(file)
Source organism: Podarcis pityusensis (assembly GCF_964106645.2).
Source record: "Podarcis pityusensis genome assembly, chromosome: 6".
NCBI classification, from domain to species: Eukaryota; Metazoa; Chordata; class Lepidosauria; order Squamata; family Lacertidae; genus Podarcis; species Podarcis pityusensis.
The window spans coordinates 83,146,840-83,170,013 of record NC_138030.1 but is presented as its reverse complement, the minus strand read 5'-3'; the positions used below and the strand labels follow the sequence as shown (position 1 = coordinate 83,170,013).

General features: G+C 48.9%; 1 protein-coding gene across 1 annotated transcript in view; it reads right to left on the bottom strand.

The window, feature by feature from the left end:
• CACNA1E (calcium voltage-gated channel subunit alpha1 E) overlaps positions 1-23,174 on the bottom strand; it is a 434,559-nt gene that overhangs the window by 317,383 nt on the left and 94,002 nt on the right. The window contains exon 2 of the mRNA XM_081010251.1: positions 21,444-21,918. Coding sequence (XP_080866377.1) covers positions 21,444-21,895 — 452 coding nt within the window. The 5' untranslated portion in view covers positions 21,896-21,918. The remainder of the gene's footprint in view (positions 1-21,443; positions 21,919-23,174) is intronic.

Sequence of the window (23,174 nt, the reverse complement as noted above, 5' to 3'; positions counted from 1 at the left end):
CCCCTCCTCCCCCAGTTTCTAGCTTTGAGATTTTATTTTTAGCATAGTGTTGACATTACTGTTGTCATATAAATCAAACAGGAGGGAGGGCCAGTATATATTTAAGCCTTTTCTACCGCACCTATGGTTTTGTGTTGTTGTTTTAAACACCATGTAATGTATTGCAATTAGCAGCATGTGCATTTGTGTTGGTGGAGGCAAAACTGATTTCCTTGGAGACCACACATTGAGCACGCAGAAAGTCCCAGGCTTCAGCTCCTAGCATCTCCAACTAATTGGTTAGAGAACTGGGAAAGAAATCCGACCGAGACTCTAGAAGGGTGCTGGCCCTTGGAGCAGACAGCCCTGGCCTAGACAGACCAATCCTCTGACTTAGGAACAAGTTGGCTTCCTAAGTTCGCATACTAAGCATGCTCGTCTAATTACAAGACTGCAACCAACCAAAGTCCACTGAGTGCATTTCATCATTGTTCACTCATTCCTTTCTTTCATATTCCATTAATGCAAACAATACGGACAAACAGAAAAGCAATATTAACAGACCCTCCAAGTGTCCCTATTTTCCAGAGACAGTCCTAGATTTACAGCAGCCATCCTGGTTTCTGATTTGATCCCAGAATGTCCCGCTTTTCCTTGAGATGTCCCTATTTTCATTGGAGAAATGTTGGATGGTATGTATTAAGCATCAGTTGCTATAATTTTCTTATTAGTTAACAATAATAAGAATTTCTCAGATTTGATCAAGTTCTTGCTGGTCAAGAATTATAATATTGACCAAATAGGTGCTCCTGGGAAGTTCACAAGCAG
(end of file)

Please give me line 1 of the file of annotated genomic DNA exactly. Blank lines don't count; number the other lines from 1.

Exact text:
Source organism: Podarcis pityusensis (assembly GCF_964106645.2).